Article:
China parenting law: First case under new legislation sees divorced mother ordered to live with neglected child

A handout photo. China’s Family Education Promotion Law is the country’s first piece of legislation targeting parents and their responsibilities in providing family education.
South China Morning Post

A court in Hunan province, central China, has issued the country’s first ruling based on a new law regulating parental behaviour which took effect at the start of this year. The court in Tianxin district of Changsha city, Hunan province, central China, on Thursday (Jan 6) ordered that a 9-year-old girl who was neglected by her divorced parents and forced to live with a nanny should be living with her mother.

It is the first case involving the new law heard by a Chinese court. China started enforcing the Family Education Promotion Law to instruct parents how to be responsible guardians from Jan 1, as part of its efforts to improve the protection of children. Before that, parenting behaviour was largely regarded as a private family matter and not bound by law.

In the Hunan case, the girl surnamed Hu had lived mostly with a nanny in a separate home since her parents divorced in August 2020, according to a WeChat post by the court on Thursday. Her parents previously agreed that Hu would live with her mother, surnamed Chen, but she was taken away by her father because her mother’s new home was far from her school, the court heard.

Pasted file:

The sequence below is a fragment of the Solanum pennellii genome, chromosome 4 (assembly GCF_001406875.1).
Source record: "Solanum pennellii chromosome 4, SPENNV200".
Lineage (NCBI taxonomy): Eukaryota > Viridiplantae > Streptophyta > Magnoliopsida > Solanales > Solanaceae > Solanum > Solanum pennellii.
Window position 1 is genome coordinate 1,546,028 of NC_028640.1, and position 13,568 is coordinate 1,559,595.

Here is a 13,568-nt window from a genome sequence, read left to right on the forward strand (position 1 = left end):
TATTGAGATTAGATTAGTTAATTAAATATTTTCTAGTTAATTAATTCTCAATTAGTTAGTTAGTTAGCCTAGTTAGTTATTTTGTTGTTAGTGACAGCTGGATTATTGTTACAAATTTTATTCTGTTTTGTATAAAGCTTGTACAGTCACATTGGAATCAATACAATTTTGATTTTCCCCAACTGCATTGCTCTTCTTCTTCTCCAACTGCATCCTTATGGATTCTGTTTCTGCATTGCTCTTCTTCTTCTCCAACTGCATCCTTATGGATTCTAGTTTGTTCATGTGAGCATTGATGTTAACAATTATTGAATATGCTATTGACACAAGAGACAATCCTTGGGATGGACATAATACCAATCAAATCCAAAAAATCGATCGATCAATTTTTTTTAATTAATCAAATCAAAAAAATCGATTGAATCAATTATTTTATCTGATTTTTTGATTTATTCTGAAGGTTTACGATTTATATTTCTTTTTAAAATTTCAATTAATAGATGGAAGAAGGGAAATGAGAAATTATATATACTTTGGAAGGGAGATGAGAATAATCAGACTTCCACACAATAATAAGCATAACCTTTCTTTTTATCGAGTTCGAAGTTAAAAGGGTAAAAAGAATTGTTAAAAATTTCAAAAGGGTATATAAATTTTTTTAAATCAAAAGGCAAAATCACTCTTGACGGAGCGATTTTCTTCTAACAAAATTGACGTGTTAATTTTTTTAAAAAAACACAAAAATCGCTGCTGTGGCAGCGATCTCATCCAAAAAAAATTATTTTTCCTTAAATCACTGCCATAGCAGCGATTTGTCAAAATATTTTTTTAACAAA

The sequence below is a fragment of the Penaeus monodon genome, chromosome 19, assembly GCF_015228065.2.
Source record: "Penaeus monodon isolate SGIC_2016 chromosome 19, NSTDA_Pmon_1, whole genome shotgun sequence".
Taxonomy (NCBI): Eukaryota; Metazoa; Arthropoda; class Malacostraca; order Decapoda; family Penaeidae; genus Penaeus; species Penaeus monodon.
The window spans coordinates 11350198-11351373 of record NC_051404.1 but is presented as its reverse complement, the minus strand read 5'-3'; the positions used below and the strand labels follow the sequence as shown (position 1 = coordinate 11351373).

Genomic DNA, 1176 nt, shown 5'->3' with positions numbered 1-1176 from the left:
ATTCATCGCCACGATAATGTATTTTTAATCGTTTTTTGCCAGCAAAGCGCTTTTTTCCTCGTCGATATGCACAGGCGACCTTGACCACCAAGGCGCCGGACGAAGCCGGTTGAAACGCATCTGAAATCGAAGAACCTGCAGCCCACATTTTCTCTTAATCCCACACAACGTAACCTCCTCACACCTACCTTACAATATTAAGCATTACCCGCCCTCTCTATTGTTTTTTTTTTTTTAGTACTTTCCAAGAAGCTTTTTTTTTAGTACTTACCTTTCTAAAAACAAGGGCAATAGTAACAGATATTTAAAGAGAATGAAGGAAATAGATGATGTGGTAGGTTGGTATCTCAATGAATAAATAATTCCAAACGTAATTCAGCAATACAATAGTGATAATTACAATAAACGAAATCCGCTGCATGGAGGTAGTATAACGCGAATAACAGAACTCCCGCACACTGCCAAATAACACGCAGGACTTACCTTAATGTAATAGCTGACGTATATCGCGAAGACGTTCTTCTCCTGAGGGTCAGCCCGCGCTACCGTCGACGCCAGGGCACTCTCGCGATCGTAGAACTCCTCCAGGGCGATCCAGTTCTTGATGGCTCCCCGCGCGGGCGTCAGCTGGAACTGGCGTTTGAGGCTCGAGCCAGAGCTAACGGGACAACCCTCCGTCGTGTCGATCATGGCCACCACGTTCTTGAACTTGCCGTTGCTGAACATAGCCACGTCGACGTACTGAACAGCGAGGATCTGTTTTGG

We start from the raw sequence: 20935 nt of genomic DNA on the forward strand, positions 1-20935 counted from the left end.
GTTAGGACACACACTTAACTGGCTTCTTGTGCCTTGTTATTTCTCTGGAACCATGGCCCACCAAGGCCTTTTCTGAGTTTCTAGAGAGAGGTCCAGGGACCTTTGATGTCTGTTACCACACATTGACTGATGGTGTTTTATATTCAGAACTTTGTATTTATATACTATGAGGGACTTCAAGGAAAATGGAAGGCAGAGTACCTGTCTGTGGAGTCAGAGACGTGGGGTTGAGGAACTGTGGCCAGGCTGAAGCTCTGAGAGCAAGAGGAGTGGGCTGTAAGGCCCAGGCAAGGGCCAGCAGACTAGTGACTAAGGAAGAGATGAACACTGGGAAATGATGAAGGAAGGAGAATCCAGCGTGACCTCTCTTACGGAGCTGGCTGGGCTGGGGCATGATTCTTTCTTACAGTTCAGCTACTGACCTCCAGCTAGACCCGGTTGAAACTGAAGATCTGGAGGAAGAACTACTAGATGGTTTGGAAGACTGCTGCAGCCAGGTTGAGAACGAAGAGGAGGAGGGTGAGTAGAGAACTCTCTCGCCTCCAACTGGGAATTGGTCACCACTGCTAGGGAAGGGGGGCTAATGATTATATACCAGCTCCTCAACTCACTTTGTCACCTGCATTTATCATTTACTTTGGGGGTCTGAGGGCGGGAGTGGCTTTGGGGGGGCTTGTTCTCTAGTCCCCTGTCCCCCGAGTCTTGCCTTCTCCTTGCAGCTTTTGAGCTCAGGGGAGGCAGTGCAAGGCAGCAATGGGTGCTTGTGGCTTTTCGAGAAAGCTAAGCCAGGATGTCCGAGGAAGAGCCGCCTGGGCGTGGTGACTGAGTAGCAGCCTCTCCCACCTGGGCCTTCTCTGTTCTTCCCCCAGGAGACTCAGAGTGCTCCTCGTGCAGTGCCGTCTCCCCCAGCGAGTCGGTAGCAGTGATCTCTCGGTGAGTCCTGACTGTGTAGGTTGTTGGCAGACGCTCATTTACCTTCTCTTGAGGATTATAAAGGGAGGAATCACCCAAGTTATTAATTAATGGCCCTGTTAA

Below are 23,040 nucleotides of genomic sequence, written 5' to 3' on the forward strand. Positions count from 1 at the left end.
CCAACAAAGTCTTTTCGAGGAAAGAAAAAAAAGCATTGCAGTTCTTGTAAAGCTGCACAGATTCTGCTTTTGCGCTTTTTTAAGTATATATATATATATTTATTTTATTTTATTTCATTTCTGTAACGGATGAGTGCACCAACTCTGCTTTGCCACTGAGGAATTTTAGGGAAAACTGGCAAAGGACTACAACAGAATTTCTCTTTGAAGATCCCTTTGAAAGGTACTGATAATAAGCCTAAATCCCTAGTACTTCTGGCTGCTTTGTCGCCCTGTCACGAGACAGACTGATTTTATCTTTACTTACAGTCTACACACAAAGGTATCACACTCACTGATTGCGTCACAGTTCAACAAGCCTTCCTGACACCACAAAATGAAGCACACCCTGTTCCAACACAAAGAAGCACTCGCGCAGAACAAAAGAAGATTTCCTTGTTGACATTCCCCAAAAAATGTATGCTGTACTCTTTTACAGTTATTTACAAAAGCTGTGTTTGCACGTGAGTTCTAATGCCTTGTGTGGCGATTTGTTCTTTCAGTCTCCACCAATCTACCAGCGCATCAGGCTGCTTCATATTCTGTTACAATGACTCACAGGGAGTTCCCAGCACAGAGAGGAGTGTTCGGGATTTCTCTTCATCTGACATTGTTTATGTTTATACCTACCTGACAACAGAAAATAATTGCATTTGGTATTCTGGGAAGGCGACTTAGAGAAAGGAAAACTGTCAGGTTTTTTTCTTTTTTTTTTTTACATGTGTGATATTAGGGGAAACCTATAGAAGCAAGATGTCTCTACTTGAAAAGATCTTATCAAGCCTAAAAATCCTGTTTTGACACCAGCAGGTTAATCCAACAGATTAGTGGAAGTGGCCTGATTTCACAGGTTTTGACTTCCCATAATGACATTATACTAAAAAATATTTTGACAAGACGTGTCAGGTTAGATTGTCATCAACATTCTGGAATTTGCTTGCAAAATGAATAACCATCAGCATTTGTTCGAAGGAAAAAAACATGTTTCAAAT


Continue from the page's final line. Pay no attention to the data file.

The father, also only identified by his surname Hu, left her alone with a nanny in a separate house, while he himself lived at another location. In the meantime, the mother only visits the child on weekends. The court issued a “family education order” to require that the girl move back to her mother’s home, and that the mother contacts the daughter’s school at least once a week to learn about her schooling.

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The order will be effective for one year and subject to withdrawal, change or extension upon request of the father or any close contact of the child, the court said. Chen could be penalised with either detention, a fine or an admonition if she fails to follow the ruling. Zhou Dan, the court’s president, said family education orders are a new measure based on the newly enacted law.

“The main purpose is to regulate parenting behaviour and create a good social atmosphere for the healthy growth of minors,” he was quoted as saying. China has a Compulsory Education Law that ensures children have at least nine years of education, and the Law on the Protection of Minors to protect children’s mental and physical health. But the Family Education Promotion Law is China’s first piece of legislation targeting parents and their responsibilities in carrying out family education.

Death of man bullied for being effeminate sends dark warning, say experts Besides cracking down on the neglect and abuse of children, the law also requires parents and guardians to reduce the pressure of school homework and after-school tutoring on children amid a national campaign to reduce the academic burden on China’s children.

It also includes measures to help the millions of “left-behind children” in rural areas, whose parents have to leave them with grandparents or other carers when they seek better paid work in the cities.

This article was first published in South China Morning Post.